In a time of budget uncertainty at the Federal level, Governor Jerry Brown introduced his initial budget proposal for fiscal year, 2017–18. Eloy Ortiz Oakley, Chancellor of California Community Colleges, praised the budget by declaring it “demonstrates continued confidence in our colleges and provides additional resources to build upon investments made by the state over the past few years aimed at improving student outcomes and fulfilling the promise of a quality college credential for more Californians.”
The Legislative Accounting Office (LAO), the non-partisan body that advises California’s legislative bodies, believes revenues could even exceed Governor Brown’s numbers. The LAO projects an additional $1 billion will be made available as Personal Income Tax (PIT) reports become known. Some of those funds would go toward K-14 funding.
Annually, California’s budget process begins in January for what is the 10th largest economy in the world. The initial proposal signals the beginning of several months of revenue assessments of incoming tax dollars and hearings in both houses (the State Senate and Legislature). Input will be sought from lobby organizations like the Faculty Association of California Community Colleges (FACCC) and our own California Community Colleges—Independents (CCCI). Ultimately the May Revision will be made public, and finally, the budget will be approved by June 30th.
Currently, Governor Brown’s budget features the following:
- Proposition 98 funds will increase by approximately 3% (Prop 98 comprises a formula for K-12 and
- $94.1 million for a COLA increase of 1.48%
- $79.3 million for a Growth increase of 1.34%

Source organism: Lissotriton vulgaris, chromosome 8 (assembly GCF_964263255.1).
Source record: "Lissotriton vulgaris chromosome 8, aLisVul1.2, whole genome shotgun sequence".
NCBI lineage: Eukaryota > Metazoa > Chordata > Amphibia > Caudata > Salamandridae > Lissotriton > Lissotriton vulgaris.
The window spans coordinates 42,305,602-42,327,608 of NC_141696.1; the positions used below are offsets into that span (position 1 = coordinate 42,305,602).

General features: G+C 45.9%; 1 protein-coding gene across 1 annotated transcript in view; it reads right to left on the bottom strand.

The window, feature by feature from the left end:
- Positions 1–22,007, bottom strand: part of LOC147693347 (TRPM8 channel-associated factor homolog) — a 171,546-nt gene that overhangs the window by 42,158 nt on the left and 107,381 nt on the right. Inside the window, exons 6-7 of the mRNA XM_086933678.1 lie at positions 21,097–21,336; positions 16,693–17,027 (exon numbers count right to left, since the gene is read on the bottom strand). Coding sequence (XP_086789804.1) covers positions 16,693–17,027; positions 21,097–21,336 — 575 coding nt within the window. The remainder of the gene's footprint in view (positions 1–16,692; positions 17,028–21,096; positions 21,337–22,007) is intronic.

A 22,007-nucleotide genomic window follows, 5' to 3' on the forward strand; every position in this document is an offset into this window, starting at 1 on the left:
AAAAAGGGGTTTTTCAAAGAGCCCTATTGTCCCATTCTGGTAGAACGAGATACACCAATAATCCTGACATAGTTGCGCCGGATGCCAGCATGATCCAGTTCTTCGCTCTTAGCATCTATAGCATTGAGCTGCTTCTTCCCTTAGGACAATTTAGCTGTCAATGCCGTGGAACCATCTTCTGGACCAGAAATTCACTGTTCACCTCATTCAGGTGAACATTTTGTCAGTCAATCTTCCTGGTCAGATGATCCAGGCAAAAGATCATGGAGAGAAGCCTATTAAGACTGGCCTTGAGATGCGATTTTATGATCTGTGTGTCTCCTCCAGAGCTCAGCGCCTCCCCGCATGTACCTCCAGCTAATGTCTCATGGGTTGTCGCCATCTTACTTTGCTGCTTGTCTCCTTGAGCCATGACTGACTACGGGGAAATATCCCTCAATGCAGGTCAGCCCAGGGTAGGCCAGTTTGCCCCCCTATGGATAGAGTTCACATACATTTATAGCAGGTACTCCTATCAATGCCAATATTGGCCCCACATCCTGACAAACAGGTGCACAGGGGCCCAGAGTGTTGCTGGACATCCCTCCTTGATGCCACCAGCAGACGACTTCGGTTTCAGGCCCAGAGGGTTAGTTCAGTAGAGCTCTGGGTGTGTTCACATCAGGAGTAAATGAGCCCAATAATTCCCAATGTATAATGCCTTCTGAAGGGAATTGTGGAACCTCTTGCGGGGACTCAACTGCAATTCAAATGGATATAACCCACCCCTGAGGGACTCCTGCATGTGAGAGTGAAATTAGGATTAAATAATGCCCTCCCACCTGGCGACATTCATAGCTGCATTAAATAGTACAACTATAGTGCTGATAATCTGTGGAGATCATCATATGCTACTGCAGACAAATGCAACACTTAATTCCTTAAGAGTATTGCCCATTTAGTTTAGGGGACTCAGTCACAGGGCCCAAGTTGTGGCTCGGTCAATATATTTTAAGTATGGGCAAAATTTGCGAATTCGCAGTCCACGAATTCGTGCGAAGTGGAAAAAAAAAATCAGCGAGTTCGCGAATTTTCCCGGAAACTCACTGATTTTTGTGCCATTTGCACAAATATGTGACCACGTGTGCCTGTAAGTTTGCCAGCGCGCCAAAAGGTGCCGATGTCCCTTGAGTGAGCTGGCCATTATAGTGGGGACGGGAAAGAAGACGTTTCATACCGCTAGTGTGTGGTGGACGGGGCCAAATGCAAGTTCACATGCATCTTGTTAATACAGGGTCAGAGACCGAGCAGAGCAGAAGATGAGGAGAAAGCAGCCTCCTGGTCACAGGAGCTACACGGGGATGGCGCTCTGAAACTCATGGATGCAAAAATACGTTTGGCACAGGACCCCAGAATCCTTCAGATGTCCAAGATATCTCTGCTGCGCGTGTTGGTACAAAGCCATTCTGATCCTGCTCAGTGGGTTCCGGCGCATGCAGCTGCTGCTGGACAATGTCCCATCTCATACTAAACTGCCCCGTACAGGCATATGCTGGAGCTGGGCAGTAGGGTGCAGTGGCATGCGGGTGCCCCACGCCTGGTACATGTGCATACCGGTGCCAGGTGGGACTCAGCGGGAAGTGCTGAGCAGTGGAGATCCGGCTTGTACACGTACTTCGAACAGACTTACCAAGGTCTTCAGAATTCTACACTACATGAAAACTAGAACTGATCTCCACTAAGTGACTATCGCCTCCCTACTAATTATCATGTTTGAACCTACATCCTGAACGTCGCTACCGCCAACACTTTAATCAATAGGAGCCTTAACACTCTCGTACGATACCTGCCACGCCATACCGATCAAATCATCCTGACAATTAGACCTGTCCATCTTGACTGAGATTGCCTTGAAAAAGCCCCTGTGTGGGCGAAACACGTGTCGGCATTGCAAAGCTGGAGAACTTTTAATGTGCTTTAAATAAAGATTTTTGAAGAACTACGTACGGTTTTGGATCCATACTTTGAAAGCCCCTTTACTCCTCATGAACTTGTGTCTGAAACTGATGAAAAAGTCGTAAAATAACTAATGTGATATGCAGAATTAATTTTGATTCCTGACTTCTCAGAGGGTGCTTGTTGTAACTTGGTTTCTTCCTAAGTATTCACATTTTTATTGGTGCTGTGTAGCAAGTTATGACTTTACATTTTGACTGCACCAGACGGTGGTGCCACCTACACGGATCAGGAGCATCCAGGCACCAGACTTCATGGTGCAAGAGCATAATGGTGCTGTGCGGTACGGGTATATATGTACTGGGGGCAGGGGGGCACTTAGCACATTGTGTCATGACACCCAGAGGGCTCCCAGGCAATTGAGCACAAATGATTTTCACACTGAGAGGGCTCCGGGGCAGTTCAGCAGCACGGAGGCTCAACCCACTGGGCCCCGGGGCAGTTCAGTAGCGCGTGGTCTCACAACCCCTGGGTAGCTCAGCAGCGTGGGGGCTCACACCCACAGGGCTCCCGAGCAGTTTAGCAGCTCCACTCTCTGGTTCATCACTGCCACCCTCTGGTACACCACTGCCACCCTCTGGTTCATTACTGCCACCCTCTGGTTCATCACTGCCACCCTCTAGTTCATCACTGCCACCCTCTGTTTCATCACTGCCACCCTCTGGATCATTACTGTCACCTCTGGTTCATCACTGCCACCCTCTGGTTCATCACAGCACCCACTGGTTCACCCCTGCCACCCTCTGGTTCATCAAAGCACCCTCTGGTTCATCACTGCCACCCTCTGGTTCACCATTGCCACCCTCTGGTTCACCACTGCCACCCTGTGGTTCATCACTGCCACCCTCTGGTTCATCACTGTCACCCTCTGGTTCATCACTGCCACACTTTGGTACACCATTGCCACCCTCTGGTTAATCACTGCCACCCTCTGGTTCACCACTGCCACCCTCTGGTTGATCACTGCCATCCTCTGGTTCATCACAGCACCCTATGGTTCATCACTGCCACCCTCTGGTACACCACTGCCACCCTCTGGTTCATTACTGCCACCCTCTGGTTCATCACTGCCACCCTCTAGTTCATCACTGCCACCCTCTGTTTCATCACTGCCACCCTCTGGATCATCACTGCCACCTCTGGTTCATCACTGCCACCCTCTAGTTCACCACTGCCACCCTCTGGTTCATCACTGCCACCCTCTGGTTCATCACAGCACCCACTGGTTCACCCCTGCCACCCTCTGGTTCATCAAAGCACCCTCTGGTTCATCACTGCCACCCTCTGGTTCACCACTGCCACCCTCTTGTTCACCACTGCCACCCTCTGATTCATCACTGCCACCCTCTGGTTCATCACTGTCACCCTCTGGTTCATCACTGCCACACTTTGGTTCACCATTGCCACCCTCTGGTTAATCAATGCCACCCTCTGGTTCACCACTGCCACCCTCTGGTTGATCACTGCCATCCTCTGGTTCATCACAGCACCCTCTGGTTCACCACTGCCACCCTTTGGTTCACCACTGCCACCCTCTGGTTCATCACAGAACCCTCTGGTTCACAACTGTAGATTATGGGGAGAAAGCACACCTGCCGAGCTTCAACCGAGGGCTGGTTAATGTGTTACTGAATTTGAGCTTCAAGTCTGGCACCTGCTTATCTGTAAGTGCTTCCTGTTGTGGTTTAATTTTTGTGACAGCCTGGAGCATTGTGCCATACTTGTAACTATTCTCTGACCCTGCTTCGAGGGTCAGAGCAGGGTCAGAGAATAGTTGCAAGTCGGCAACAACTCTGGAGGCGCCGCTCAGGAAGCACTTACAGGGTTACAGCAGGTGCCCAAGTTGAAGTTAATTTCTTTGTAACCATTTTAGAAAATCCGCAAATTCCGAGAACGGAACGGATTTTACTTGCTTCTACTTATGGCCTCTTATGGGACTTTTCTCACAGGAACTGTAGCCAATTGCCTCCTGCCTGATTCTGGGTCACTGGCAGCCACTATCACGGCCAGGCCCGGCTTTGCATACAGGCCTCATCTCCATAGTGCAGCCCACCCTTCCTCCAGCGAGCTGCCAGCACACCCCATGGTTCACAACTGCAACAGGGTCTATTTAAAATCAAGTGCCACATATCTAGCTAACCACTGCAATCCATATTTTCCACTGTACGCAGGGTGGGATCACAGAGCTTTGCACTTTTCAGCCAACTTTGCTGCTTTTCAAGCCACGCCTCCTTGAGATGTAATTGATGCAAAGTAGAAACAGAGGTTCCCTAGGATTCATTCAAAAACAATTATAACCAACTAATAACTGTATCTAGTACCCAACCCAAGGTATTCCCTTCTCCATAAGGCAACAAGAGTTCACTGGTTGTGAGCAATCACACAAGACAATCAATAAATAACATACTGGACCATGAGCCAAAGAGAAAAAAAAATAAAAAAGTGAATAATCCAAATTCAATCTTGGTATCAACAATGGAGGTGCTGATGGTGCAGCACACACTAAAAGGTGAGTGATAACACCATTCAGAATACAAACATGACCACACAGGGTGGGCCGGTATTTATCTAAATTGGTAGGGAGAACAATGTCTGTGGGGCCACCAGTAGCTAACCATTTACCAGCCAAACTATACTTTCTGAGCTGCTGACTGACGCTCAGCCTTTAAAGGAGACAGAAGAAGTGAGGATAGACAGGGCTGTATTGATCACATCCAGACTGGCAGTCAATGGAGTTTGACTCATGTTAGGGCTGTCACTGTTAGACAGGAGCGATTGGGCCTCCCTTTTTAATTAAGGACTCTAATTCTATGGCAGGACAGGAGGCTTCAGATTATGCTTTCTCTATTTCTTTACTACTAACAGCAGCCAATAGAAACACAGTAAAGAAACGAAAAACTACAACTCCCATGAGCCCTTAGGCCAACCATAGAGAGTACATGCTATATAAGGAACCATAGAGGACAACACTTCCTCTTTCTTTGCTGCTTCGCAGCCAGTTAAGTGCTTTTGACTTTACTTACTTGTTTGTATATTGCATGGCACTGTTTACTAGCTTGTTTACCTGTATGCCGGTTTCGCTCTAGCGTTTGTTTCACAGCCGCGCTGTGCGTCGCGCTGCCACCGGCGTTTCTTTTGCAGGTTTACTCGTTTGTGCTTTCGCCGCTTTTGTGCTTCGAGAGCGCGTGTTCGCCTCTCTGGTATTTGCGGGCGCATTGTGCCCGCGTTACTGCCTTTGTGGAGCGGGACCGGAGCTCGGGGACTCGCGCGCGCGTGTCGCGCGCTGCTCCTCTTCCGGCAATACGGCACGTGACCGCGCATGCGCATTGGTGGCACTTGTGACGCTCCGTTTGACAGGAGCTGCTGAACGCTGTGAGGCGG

- $23.6 million for a base increase to cover rising employer pension costs.
PCC’s Armen Sarafain Science Building is at the very top of the Governors’ list for immediate funding for replacement (the building that has been vacant for so long will finally be removed.)
Some uncertainties remain. For example, a whopping $150 million is to go toward implementing pathways programs, yet the actual legislative bill has not been released; thus precise guidelines are not available. Also this is one-time money.
Categorical programs that were reduced so drastically in the aftermath of 2008 (e.g. EOPS, DSPS, and CalWORKS etc.) will receive only a modest $5.8 million increase (1.48%) statewide.
Currently, the budget does not address Part Time Faculty issues in any meaningful way. Office hours, healthcare benefits, and parity pay are largely ignored.
Note that FACCC’s Advocacy and Policy Conference, held March 5-6 in Sacramento, is an excellent introduction to Sacramento’s political and budgeting process. PCCFA leaders will be attending this important conference, and we will have an update for members. Contact the PCCFA office if you have an interest in attending.
Finally, how much legal clout does the newly elected president have, given any number of tweets and proclamations coming from the White House? Years, even decades, of education funding cannot be eliminated through edict, simply because the president does not like campus activism, efforts to provide Sanctuary status for immigrants, and the like.
Still, we live in interesting times. Efforts to cut federal funds will be met with fierce resistance from faculty and staff unions of all educational sectors in unity with students and parents. Faculty unions will play a critical role in that resistance. Watch for PCCFA sponsored events in the upcoming spring semester.